Whisper this, but Java deserialisation vulnerability affects more libraries

The ‘challenge is internally written software’, says ISC

Bookshelf in the British Library basement

A Java deserialisation vulnerability may affect as many as 40 more software libraries than first feared, research has revealed this week.

The deserialisation bug in Apache Commons Collections affects popular distributed software such as WebSphere and JBoss, FoxGlove Security advised last month.

But new research by security-tools-for-software-developers firm SourceClear, out this week, suggests 40 additional libraries may be affected by the same bug.

Libraries including Apache Directory API, JMS Transport, versions of Webx All-in-one Bundle, hadoop-mapreduce-client-core, and many more appear to be at risk.

“What makes this flaw so nasty is that it is not a flaw in Java itself, but instead a flaw in a widely used library,” Johannes Ullrich, CTO at the SANS Institute Internet Storm Center, said at the time of the original warnings last month. “Inventorying which libraries are used by which specific software is notoriously difficult.”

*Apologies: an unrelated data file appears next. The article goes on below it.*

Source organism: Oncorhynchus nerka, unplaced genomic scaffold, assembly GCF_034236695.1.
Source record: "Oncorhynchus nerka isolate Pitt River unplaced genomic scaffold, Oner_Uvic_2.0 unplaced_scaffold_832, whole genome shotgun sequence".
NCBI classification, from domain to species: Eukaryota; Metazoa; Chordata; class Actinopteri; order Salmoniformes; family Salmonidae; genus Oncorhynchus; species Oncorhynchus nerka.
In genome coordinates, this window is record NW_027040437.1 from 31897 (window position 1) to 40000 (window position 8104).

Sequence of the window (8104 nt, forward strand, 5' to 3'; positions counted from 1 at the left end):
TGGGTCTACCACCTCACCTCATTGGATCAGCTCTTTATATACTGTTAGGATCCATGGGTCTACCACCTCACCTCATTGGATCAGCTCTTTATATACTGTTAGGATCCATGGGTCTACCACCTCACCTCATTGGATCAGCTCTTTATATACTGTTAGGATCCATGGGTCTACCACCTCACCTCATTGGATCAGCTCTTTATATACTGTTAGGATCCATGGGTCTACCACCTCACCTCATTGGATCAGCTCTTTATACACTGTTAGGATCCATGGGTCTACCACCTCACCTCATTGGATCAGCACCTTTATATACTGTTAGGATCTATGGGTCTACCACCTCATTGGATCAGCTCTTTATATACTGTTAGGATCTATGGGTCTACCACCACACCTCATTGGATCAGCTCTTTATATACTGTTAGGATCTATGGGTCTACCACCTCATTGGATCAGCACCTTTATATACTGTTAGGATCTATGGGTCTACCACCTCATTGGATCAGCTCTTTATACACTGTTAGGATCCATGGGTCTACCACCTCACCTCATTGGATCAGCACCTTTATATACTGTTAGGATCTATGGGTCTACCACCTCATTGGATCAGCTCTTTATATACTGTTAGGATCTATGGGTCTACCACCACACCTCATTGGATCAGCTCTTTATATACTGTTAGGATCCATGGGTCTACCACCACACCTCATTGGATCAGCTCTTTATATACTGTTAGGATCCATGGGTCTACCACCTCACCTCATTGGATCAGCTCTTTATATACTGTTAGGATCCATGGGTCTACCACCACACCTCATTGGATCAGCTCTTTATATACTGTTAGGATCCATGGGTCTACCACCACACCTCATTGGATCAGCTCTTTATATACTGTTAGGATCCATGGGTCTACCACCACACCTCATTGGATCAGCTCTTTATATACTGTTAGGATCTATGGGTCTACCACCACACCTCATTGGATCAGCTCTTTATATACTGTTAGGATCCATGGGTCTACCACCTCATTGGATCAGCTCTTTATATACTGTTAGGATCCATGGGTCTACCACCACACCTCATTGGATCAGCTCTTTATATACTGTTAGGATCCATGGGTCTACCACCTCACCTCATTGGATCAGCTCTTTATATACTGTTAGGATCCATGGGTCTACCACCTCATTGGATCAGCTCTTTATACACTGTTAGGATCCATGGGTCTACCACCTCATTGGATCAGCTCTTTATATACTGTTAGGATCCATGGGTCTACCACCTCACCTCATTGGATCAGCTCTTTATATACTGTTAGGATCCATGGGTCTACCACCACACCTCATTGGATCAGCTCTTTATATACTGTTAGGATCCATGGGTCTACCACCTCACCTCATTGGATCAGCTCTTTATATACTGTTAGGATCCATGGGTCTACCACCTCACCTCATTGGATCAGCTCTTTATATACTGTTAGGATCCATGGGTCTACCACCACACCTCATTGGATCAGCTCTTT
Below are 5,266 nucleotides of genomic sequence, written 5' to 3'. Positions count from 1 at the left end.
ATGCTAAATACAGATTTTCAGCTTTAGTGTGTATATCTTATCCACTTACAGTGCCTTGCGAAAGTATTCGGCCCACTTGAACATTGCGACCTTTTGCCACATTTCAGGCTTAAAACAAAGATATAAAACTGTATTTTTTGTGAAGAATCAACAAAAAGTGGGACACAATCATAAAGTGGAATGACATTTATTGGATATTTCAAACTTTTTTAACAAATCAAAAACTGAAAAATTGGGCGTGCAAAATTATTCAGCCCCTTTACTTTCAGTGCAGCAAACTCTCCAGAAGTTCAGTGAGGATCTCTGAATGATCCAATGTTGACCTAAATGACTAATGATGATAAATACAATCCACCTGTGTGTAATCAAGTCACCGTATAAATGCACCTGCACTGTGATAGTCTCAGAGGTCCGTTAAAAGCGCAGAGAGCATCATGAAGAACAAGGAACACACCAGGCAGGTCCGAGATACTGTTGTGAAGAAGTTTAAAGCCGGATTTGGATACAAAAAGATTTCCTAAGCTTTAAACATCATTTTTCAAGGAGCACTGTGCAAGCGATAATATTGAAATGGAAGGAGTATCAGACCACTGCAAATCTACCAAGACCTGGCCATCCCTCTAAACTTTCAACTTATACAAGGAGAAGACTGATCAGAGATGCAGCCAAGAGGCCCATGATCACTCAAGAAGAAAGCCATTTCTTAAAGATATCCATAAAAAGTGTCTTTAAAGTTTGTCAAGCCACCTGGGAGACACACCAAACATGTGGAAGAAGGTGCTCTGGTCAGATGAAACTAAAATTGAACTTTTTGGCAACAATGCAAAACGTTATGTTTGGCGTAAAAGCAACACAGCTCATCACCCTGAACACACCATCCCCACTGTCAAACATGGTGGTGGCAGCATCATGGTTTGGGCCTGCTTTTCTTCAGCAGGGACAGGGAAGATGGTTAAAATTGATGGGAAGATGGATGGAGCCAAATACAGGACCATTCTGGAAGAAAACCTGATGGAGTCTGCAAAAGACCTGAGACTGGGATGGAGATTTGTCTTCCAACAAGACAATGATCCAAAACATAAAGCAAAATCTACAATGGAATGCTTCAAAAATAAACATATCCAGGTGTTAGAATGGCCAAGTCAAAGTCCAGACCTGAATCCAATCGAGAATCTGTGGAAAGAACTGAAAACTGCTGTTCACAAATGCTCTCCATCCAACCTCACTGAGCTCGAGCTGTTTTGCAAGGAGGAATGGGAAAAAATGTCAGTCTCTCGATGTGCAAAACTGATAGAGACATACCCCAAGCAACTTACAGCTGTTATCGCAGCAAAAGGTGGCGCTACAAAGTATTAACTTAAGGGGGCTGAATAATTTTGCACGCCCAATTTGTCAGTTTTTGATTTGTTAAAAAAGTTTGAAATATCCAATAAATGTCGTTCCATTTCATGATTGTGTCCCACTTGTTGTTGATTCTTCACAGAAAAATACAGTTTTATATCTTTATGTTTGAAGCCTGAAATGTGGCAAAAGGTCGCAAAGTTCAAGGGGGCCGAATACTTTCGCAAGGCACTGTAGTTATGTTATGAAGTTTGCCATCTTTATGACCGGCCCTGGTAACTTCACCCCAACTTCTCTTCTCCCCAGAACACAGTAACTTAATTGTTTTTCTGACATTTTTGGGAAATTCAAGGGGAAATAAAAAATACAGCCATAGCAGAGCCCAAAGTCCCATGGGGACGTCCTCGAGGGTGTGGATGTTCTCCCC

“Several major enterprise software packages have been updated as a result. But the real challenge is internally written software, or custom software procured from third parties,” he added.

The problem has been understood for a while, but avoided much attention until last month when a more credible attack scenario was outlined. The root cause of the problem is down to apps not validating or checking untrusted input prior to deserialisation.

The vulnerability might be exploited by hackers to take control of app servers running affected libraries. The issue at the heart of the problem affects all apps that accept serialised Java objects.

Developers ought to review their code and libraries to see whether or not their technology might be vulnerable to the deserialisation vulnerability, SourceClear advises. ®


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